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September 30, 2000: Stefan and the Pods

Slow Wave is a comic strip about dreams. People send their strange dreams to the author, and he illustrates them in comic format. It's neat and weird.

And this week's dream is from Stefan Jones, author of GURPS Unnight and GURPS Uplift. Looks like Stefan has been thinking about marketing too much . . .
-- Steve Jackson

September 29, 2000: The Ick Files

Illuminated Site of the Week: A little learning is a dangerous thing, but a lot of learning about Cthulhu and company is downright hysterical. The file cabinets are filled to overflowing with dossiers, gossip and green ooze at S-P-O-N-G-E. They'll only tell you what you need to know if you join, and by then it's too late.

-- Suggested by Mr. Hanzan

September 28, 2000: Now Shipping!

Several new things are shipping this week:

In Nomine Hardback
This book contains the core rules for the In Nomine roleplaying system. The setting is introduced by two short stories, A Bright Dream and A Dark Dream by author Derek Pearcy. Character creation concepts are discussed, along with the game mechanics, resource mechanics, essense, resonance, dissonance, and falling. In Nomine also describes each of the choirs of angels and bands of demons, introduces 13 Archangels and Demon Princes, and discusses soldiers of God (and Hell), ethereal spirits, celestial spirits, and the undead.

#3324, ISBN 1-55634-448-1. 208 pages. $26.95.

Superiors 4 (In Nomine)

From the ancient - Valefor (Theft) and Mammon (Greed) - to the modern - Vapula (Technology) and Fleurity (Drugs) - the most successful Demon Princes have preyed on man's hidden vices. (Especially Alaemon, Prince of Secrets.) Now In Nomine Game Masters can unleash these evils on their players.

In Superiors 4, discover what these Princes want - and why. GMs will get lots of adventure seeds to inflict on their players. Players will learn what it means to serve these Superiors - not just powers and dissonance (though that's there too), but what the subculture of each Word expects from its members, and how to stay under the Princes' radar . . . until the time is right to be noticed.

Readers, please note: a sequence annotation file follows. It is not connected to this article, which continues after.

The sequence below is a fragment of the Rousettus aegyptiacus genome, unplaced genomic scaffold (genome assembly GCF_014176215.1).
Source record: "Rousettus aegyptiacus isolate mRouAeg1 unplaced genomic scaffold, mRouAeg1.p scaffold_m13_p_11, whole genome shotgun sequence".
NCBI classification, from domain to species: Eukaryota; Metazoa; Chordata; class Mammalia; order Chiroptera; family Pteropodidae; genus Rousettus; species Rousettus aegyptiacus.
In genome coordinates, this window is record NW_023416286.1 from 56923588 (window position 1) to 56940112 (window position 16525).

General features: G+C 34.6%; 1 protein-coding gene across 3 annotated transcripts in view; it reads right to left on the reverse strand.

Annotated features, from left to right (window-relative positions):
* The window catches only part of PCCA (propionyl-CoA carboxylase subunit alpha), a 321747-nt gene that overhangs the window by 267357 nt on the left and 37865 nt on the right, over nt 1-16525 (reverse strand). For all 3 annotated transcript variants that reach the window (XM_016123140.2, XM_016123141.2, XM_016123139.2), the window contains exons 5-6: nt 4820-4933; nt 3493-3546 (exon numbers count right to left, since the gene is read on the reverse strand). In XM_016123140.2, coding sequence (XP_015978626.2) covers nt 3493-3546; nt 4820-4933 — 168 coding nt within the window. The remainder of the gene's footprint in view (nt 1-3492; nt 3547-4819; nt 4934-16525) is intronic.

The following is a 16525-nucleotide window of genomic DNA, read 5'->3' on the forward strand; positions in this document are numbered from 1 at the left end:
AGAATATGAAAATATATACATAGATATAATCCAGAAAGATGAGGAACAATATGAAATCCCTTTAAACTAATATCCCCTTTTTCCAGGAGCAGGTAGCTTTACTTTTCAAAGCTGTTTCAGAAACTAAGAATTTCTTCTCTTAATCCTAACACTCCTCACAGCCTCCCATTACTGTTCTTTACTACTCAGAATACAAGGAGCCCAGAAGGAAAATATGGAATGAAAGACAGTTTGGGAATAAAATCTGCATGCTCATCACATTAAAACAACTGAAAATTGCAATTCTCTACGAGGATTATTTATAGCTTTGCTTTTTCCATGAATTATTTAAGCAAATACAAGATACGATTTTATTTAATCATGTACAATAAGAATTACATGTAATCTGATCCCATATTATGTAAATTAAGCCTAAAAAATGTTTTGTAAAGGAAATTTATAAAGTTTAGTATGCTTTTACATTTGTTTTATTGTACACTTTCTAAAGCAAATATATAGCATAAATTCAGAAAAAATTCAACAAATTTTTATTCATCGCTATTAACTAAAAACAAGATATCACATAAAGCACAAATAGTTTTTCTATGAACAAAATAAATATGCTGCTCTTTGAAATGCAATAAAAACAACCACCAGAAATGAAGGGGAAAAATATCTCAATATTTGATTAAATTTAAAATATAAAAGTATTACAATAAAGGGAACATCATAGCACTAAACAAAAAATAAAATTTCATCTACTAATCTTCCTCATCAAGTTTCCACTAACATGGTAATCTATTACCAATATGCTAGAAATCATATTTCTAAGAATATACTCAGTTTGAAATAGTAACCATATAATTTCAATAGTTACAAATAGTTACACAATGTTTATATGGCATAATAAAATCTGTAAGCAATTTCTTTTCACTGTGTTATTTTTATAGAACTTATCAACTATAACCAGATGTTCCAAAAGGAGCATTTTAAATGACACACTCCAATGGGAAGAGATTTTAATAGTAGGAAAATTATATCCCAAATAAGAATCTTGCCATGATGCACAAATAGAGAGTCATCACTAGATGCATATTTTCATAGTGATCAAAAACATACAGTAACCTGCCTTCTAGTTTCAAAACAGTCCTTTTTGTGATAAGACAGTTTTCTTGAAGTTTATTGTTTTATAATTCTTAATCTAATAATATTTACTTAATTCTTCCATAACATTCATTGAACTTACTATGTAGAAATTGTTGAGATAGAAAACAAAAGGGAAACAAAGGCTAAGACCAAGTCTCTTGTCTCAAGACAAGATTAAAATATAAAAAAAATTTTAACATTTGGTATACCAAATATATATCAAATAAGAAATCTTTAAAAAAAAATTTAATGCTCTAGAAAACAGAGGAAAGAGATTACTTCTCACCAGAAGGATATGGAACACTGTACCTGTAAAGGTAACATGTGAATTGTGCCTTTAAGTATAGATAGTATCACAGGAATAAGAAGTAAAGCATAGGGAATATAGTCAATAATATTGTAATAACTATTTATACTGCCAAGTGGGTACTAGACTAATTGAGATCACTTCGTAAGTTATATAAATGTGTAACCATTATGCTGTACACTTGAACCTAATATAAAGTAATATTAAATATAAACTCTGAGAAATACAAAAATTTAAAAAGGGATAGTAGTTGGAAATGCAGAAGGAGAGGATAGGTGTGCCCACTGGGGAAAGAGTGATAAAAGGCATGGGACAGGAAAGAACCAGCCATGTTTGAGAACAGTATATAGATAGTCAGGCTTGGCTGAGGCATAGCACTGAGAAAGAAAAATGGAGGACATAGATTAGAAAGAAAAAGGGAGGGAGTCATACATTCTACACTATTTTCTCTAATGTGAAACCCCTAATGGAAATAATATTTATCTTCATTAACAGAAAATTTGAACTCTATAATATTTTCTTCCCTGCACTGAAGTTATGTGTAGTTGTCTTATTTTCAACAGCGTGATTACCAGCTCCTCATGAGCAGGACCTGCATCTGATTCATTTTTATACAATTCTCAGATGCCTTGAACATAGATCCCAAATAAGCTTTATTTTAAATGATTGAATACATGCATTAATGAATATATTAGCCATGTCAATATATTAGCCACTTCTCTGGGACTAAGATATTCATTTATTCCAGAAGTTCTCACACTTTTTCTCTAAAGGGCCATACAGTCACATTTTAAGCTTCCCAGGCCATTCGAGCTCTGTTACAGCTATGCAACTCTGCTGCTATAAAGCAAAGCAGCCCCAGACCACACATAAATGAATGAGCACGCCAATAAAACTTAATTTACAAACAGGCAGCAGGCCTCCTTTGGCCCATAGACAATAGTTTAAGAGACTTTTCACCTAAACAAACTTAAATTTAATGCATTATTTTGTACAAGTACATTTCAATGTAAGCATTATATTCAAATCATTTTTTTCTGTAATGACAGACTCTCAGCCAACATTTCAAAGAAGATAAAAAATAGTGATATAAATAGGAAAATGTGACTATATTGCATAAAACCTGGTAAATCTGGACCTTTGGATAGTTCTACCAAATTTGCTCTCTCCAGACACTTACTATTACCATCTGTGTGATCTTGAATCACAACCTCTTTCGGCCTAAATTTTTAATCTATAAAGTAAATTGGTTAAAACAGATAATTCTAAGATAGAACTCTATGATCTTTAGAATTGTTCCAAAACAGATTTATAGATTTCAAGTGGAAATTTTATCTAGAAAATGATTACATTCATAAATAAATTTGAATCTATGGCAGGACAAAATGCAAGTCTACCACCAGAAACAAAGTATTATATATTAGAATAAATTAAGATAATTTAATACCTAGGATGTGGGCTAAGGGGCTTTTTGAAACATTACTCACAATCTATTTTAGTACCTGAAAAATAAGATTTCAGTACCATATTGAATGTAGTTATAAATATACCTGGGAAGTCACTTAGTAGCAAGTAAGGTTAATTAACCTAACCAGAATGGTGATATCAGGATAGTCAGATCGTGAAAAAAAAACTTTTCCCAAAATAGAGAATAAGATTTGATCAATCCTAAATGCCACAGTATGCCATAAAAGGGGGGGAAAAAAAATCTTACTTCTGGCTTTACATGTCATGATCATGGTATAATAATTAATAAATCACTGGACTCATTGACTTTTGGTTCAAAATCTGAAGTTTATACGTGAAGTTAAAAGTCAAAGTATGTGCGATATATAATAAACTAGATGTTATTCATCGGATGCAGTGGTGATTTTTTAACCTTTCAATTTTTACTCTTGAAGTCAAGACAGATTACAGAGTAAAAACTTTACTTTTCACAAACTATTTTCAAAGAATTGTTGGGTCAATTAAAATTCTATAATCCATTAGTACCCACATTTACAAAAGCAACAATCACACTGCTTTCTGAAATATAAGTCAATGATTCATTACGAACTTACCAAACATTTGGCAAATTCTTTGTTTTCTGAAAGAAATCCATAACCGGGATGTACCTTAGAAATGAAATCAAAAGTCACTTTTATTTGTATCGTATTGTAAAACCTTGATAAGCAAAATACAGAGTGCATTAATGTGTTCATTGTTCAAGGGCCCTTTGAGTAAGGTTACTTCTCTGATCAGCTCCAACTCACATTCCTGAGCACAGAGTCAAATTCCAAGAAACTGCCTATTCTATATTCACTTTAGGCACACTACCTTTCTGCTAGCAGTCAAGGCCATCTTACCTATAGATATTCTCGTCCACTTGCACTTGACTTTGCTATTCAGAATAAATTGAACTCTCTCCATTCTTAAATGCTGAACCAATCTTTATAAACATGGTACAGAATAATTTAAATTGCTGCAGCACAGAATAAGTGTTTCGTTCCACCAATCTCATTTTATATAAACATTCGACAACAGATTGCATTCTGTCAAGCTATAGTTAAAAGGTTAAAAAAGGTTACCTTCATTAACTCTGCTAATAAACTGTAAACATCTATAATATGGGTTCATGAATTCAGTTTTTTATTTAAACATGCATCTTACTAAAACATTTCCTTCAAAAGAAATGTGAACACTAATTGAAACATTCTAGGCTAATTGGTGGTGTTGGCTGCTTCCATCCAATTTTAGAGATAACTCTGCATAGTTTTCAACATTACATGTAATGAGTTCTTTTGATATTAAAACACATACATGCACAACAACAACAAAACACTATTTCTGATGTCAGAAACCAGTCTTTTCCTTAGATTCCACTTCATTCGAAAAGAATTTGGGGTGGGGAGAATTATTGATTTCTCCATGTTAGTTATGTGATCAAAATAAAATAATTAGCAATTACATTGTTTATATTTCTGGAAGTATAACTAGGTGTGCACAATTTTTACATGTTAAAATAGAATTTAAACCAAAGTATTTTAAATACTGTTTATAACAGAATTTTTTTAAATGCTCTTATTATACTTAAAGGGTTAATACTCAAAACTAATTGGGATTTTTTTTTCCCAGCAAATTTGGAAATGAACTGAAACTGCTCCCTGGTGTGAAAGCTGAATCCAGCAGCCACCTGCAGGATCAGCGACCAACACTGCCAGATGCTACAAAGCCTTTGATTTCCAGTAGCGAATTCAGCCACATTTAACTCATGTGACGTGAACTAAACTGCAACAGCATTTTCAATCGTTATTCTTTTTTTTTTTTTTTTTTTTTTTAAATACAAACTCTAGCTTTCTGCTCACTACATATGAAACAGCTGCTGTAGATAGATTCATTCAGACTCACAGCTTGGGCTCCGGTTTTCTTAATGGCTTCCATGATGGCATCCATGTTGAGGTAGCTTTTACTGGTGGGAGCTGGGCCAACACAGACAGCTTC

144 pages, #3323, ISBN 1-55634-442-2, $20.95.

Knightmare Chess 2nd Edition (reprint)
Chess will never be the same! Knightmare Chess is chess played with cards - and what cards! Each card breaks the rules in a wild and unpredictable way, giving the game more twists and turns than a roller coaster. A translation of the popular French game Tempete sur l'Echequier by Pierre Clequin and Bruno Faidutti, Knightmare Chess has 80 big, beautiful cards - each with an individual color painting by Brazilian artist Rogerio Vilela.

#1321, ISBN 1-55634-332-9. $14.95.

-- Keith Johnson

Warehouse 23 News: Beware the Habbalah!

Just in time for the reprint of the In Nomine hardcover rules, Java's Crypt has released the latest In Nomine jewelry: pins and pendants for the Habbalah Band.

-- Brendon

September 27, 2000: Unspeakable Bricks

It had to happen. Someone built Great Cthulhu out of Lego. Now, when will they offer this as a regular set?
-- Steve Jackson

September 26, 2000: Just a Hint

We're often asked if we're ever going to offer heavy-duty Car Wars support again.

Mmm-hmmm. One of these days.

Before too long.
-- Steve Jackson

September 25, 2000: The Heat Wave Breaks

It's raining. It's even sort of cold. Austin seems to be through, at least for the moment, with its string of 100-degree days. Which is good in general, because we might have had trouble making games for you if we were all dead. But specifically, it means that Richard's casting operation won't have to contend with metal-melting temperatures outside the pots. Things are coming along there . . . late last week, we saw our first usable minis. Lots of bugs still to be worked out, but it's really happening, and we are still hoping to ship our first sets in November.
-- Steve Jackson

September 24, 2000: Steve Jackson Games seeks Production Manager

Are you highly organized, computer literate, and good at managing people? Are you in, or interested in moving to Austin, Texas? Then you are the person we are looking for. Check out our job listing for more information.

-- Alain H. Dawson, Managing Editor

September 23, 2000: In Nomine Hardback

We just got our sample copies of the In Nomine hardback. Looks very, very nice . . . here's the cover art by Christopher Shy, who you'll be seeing a LOT more of soon. And look at the graphic treatment that Phil Reed did on the back, too.